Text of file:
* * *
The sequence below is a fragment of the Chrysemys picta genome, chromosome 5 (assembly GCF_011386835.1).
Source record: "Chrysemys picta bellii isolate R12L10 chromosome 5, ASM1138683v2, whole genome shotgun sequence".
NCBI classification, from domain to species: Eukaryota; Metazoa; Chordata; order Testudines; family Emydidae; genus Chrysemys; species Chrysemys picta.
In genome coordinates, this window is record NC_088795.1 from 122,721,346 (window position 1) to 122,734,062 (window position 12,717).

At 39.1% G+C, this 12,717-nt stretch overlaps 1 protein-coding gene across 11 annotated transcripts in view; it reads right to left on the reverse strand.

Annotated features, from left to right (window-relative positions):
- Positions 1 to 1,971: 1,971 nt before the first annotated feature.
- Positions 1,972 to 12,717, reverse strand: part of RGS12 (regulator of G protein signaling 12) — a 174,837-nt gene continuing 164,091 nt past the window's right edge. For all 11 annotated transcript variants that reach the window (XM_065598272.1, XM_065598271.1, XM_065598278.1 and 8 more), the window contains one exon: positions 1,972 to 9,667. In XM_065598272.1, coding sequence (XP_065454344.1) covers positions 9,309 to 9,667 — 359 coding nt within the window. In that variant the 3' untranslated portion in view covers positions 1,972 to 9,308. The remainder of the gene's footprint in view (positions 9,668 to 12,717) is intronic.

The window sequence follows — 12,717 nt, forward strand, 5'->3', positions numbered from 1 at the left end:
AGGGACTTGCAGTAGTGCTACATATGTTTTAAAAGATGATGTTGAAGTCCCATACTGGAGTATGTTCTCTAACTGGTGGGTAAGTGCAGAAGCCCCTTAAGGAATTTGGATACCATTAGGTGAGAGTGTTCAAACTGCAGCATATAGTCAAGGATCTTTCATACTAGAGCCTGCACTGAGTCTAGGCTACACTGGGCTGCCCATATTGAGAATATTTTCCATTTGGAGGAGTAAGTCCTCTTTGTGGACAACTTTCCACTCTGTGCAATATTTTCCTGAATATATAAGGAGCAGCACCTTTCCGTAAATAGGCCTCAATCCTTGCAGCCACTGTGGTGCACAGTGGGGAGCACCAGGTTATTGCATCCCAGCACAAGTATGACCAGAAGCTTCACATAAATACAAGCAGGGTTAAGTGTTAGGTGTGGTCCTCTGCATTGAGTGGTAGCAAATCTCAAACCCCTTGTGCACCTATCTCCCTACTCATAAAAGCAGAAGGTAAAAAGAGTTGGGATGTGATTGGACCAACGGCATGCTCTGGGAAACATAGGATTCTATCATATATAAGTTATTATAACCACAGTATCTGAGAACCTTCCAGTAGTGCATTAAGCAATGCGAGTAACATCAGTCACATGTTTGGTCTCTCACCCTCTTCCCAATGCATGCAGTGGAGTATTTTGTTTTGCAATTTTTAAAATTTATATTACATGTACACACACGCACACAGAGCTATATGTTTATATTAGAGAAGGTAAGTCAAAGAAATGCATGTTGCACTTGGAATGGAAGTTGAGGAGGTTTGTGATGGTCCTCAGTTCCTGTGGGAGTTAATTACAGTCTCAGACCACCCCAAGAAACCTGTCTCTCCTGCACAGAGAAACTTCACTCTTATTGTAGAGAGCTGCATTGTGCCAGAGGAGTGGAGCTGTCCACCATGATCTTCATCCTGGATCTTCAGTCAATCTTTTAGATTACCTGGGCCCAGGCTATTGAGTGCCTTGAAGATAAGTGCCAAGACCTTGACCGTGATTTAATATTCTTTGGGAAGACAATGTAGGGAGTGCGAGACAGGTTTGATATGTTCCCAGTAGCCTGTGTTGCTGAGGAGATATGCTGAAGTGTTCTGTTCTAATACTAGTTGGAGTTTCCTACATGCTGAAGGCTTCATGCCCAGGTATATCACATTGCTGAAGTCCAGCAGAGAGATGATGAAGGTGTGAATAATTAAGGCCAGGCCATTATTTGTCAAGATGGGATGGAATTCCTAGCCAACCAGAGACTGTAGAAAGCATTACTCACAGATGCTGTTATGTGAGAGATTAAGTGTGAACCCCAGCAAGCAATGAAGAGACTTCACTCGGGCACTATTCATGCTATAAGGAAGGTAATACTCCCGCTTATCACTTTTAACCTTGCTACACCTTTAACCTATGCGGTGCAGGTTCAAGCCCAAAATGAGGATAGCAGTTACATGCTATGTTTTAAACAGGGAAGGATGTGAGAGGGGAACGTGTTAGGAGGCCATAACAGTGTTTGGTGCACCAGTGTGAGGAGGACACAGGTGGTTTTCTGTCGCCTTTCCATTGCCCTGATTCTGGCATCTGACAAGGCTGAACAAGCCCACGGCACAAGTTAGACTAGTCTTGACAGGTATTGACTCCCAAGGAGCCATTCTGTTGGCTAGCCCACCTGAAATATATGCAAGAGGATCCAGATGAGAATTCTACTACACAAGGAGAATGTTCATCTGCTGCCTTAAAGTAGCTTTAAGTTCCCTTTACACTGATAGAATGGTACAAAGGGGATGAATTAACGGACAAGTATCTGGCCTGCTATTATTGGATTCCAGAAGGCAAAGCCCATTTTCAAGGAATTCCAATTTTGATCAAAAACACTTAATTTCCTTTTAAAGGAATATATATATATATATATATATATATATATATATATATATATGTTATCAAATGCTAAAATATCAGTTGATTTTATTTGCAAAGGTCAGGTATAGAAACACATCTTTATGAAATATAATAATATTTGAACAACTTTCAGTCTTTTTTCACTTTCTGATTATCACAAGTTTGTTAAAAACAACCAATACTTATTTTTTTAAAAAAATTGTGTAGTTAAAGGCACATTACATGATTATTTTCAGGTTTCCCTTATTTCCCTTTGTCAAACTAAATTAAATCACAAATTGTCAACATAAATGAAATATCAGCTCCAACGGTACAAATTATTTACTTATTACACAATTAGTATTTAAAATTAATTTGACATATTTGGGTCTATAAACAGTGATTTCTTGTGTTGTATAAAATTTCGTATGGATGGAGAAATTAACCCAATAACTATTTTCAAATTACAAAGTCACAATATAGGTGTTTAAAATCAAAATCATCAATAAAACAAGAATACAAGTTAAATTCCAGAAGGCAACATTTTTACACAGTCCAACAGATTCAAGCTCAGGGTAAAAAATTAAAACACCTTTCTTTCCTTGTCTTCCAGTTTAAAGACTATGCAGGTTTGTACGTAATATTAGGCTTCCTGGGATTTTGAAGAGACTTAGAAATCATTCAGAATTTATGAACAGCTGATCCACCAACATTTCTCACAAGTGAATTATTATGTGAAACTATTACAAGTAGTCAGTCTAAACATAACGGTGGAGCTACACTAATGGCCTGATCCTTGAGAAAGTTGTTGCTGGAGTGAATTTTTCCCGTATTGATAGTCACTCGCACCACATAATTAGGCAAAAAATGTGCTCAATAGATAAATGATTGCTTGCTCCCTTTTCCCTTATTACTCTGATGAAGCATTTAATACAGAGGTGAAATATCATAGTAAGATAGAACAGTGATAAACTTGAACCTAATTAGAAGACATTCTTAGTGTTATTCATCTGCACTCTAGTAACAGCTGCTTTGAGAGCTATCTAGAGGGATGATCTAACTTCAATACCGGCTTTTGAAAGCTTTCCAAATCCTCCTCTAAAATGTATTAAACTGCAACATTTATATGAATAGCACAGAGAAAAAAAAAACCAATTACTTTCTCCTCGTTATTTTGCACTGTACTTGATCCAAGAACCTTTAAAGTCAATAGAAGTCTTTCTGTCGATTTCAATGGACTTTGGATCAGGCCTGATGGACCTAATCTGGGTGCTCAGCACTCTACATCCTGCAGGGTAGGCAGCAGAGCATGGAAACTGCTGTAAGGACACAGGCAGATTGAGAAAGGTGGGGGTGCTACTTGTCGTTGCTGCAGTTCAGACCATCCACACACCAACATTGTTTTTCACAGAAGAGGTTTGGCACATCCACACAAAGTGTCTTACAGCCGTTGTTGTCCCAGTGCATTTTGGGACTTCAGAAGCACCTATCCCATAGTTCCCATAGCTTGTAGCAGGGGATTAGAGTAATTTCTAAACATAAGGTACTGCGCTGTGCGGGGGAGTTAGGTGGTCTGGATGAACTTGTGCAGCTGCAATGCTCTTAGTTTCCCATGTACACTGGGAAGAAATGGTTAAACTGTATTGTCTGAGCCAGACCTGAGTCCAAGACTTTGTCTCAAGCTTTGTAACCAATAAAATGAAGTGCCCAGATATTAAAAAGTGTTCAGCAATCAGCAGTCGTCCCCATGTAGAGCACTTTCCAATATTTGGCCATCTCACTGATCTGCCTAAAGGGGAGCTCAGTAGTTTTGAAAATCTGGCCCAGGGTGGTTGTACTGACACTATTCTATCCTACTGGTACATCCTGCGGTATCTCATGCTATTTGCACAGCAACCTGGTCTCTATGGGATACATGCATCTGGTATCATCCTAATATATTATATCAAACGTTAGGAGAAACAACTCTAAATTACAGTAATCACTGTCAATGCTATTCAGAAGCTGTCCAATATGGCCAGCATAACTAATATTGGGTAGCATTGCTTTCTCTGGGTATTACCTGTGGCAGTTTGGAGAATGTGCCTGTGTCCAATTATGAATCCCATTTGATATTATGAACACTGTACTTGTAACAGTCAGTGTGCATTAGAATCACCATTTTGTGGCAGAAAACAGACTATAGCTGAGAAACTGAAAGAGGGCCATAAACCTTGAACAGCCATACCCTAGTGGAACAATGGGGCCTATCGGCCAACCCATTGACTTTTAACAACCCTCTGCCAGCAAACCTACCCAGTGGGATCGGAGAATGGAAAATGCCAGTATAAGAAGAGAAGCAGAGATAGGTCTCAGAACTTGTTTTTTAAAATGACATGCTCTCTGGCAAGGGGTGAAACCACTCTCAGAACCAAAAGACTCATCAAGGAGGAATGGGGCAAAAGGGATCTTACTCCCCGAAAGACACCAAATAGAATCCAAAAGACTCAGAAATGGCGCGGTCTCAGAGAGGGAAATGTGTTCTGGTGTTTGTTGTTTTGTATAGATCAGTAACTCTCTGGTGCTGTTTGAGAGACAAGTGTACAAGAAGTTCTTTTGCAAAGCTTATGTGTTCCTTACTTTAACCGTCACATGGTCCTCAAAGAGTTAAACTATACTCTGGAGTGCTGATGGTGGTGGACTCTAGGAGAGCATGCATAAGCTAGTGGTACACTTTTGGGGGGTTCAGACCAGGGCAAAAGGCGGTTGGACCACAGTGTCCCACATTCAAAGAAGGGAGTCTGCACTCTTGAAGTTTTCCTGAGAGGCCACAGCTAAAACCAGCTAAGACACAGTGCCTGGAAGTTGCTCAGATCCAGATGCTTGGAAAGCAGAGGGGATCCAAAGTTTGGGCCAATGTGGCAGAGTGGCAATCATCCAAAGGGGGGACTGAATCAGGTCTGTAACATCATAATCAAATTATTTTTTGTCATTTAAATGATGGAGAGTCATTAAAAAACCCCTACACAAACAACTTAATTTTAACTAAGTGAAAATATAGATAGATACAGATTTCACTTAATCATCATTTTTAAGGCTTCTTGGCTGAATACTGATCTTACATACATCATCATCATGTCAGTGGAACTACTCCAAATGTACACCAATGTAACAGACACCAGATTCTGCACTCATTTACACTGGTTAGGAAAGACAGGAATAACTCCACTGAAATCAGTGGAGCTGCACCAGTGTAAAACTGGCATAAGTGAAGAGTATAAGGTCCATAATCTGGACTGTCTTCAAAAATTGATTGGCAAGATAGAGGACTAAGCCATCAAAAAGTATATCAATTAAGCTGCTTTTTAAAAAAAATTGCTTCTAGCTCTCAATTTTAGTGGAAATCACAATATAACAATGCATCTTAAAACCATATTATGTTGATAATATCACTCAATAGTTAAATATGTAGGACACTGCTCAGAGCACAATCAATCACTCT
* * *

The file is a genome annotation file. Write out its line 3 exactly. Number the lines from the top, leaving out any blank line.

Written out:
NCBI classification, from domain to species: Eukaryota; Metazoa; Chordata; order Testudines; family Emydidae; genus Chrysemys; species Chrysemys picta.